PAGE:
In the most convenient place, generally above the can-room, on a strong platform, are placed two puncheons, one for high wines, the other for low wines; these are connected to the retorts by copper or pewter piping and brass stop-cocks, through which the puncheons empty themselves into the retorts. The lees from the retorts are by some distillers run into the dunder cistern; others object to this. For my own part, I cannot see the utility of it, all the spirit having been extracted from the high and low wines in the previous stilling; the lees remain with an unpleasant acrid smell and taste, and must deteriorate the dunder. In draining off lees from the retorts, or dunder from the still, care should be taken to open the vent-cocks. I have seen several times both retorts and stills collapse from want of due attention to this.

[More consensus on the idea that particular volatile acids can spoil the dunder.]

On drawing off the dunder to the first cistern below the level of the still, it is allowed to settle as long as possible, and only the subsided dunder is pumped to the cistern or cisterns placed at the higher level; this should have particular attention. The dunder should never be used in the mixing cistern till it is cold, and, if richer than 4° Baumé [SG 1.028], should be reduced to this density with water. If the dunder is not subsided, it would show a greater density than it really has, and too much sediment would accumulate in the wash.

Dunder may be preserved from one crop to the other by paying attention to prevent acidity, and many distillers do keep it, removing any acidity before crop by boiling it in the still with wood ashes. I should prefer starting with everything clean and fresh, as skimmings, if properly used, are a sufficient ferment to start with; and although the first distillings may not give a very high return, nevertheless all chances of acetous fermentation are thus avoided, and if the vats are sluggish to start, hot bricks may be thrown in, together with some alum. In distilling, care should be taken to run off all the low wines before drawing down the dunder. It is a decided loss not to do so; any low wines left in the dunder renders this too rich for fermentation, and water has to be used. A good return from one thousand gallons of wash would be—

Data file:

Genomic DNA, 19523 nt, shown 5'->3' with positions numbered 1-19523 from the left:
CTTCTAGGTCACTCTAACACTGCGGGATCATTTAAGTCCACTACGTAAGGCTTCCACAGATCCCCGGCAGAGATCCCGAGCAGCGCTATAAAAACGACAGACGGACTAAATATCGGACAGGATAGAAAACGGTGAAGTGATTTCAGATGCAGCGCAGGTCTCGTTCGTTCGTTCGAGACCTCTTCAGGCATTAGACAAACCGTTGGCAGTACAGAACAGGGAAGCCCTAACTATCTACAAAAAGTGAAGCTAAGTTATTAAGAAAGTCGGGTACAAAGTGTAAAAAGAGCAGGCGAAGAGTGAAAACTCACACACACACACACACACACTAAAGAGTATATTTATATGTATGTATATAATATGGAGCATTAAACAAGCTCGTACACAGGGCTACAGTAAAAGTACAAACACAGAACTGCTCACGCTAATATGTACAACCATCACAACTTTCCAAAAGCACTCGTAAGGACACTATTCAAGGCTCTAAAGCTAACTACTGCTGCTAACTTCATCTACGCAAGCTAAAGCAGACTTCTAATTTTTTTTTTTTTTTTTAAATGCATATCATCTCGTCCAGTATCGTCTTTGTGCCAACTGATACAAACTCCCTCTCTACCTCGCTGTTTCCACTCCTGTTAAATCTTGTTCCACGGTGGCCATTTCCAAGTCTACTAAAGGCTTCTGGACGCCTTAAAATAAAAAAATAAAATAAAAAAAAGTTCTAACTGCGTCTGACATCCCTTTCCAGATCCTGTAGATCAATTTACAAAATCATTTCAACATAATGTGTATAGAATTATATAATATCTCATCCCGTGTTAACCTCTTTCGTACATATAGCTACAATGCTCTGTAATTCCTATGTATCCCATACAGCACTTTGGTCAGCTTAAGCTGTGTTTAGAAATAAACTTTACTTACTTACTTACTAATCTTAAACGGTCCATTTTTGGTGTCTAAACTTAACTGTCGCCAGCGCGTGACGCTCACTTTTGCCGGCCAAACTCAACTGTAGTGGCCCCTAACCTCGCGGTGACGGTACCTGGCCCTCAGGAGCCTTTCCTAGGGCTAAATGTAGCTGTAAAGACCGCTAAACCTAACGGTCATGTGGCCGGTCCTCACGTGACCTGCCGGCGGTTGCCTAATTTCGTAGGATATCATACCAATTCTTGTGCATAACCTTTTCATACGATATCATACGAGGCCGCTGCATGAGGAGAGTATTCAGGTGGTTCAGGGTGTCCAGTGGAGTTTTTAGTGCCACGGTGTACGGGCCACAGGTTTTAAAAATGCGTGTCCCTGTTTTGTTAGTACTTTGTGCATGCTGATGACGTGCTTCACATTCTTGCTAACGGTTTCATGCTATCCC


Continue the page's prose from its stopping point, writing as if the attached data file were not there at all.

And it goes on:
[A lot is going on here! For starters, we see more details on how dunder could be evaporated in the still to remove volatile acidity and better prepare it for reuse. First they drive off any value in the low wines retort into the high wines, and then proceed to drive steam from the wash into the low wines retort. I do wonder if this would ever be conducted with the manhole cover opened. We also see the goal for common clean rum to have dunder that is as clean as possible and simply ladden with lactic acid as opposed to any volatile acids. The clean in common clean starts to look a little different and resembles clean process rather than clean distillate. I continue to suspect that there fear of an acetous fermentation is more than aerobic acetobacter and also entails anaerobic lactic acid bacteria that can produce acetic acid as well as lactic acid.]

[I’m assuming all these numbers are over proof, but the interpretation is not obvious to me. It appears to be the range of 65-70% ABV. Anyone else’s interpretation is appreciated.]

and about 100 gallons of low wines—that is, from 24° to water making low wines, or a mixture of about 29°, this is for the low-wine retort; but such a return as this can only be expected after the vats are in good working order, and during the favourable season. In commencing crop, the first distillation is expected only to give low wines; the second, both high and low wines; and the third, spirit.

[A fascinating note at the very end, but it almost sounds obvious now that you think about it. I’m suspecting for these low wines the author is implying under proof and that is why 29° can be the average of 24° to water (and why it is said as water and not zero). 24° UP would be about 43% ABV and 29° UP would be just over 40% ABV.]